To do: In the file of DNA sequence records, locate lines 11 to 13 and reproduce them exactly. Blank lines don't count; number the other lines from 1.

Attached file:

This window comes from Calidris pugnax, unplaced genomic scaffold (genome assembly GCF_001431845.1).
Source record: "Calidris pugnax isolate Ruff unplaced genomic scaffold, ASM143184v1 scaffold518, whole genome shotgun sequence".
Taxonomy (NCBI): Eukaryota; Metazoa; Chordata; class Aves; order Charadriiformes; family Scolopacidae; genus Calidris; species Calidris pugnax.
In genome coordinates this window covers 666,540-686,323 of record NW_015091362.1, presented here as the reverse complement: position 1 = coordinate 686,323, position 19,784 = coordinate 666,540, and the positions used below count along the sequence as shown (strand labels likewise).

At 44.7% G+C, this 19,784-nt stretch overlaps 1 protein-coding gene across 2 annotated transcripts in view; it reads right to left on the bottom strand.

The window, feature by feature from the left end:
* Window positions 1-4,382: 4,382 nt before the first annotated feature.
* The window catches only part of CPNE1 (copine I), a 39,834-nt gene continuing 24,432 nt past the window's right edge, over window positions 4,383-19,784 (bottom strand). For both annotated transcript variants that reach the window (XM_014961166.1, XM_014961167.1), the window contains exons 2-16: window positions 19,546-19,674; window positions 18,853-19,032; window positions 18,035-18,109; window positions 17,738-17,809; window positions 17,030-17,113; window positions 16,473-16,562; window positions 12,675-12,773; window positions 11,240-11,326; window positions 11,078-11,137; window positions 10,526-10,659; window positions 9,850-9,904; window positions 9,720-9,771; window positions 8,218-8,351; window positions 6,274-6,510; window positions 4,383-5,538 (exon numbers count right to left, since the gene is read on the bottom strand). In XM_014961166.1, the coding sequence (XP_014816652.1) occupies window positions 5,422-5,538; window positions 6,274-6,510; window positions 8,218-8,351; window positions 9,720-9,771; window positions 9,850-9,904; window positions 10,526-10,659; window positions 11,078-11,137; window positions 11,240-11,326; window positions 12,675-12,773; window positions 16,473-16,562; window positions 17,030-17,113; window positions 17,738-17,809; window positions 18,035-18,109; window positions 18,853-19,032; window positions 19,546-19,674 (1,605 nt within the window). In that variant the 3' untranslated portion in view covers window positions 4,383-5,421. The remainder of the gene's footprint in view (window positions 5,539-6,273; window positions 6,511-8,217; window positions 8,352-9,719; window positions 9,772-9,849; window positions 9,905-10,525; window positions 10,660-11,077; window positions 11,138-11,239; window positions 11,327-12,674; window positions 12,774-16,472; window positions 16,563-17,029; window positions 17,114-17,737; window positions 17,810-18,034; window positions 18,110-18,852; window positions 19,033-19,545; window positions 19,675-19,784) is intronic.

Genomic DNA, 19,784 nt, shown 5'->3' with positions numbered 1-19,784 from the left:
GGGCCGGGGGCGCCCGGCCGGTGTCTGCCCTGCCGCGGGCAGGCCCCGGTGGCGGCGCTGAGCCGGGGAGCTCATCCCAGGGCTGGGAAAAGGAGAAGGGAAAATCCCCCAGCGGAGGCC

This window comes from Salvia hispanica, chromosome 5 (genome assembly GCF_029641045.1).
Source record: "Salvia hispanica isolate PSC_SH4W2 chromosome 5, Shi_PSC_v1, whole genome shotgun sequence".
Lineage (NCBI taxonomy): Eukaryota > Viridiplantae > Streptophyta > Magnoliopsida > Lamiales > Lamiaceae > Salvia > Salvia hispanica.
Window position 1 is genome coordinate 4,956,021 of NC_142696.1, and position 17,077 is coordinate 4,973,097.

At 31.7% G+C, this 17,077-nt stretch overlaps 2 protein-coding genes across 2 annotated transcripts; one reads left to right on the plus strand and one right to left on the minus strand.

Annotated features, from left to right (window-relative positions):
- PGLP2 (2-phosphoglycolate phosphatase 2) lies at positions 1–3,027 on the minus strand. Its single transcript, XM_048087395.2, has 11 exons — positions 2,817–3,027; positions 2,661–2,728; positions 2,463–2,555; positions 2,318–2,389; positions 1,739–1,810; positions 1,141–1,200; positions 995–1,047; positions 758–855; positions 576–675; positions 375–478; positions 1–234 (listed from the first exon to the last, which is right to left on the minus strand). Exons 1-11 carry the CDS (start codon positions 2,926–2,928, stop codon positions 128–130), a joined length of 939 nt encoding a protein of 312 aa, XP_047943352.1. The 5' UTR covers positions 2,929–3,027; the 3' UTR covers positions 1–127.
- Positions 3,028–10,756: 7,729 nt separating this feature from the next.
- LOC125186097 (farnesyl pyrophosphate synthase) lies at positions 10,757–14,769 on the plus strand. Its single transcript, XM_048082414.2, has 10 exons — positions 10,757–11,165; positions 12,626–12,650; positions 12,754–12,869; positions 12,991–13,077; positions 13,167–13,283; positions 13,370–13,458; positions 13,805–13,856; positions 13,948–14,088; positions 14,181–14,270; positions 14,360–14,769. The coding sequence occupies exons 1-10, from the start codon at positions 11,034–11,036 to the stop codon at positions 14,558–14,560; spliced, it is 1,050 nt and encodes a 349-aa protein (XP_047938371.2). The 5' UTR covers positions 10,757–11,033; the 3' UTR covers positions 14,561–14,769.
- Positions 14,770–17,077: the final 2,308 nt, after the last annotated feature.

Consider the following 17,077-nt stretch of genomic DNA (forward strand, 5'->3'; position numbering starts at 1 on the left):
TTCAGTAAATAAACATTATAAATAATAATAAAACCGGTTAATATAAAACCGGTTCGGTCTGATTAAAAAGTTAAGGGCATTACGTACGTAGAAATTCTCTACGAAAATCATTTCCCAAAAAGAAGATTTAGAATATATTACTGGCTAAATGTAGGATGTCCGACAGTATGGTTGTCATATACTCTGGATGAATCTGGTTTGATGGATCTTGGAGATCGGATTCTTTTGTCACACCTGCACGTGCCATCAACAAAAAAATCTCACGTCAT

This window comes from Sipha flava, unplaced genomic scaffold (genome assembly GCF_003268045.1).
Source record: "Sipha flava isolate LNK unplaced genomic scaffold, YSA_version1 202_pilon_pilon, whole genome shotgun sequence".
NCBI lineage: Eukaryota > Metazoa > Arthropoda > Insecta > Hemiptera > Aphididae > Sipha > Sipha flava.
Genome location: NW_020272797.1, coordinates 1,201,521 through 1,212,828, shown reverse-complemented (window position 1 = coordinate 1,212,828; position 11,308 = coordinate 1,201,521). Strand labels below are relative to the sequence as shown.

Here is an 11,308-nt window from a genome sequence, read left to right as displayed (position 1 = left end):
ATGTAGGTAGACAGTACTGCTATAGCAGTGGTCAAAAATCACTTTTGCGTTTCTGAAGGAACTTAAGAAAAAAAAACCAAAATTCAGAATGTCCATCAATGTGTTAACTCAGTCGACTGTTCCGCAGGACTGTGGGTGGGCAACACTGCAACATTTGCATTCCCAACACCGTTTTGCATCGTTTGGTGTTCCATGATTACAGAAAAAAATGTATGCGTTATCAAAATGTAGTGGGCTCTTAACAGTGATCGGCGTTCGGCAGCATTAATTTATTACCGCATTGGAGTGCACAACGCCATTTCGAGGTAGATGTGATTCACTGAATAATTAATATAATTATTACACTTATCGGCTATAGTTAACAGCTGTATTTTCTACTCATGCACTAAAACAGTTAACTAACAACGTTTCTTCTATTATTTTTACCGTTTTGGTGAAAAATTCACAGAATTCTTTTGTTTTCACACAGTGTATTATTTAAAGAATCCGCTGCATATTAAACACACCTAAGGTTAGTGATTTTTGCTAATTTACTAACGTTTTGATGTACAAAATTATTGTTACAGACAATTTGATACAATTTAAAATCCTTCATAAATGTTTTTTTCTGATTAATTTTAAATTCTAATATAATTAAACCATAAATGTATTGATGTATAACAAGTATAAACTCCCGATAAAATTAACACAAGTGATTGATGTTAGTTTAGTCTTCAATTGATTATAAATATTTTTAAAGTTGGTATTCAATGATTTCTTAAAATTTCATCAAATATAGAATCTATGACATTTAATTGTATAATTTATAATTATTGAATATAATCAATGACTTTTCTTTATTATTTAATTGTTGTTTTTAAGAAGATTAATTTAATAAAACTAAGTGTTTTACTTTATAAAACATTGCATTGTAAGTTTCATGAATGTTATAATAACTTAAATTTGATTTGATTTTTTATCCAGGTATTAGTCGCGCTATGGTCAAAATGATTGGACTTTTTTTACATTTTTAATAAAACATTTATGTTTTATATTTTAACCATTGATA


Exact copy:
This window comes from Salvia hispanica, chromosome 5 (genome assembly GCF_029641045.1).
Source record: "Salvia hispanica isolate PSC_SH4W2 chromosome 5, Shi_PSC_v1, whole genome shotgun sequence".
Lineage (NCBI taxonomy): Eukaryota > Viridiplantae > Streptophyta > Magnoliopsida > Lamiales > Lamiaceae > Salvia > Salvia hispanica.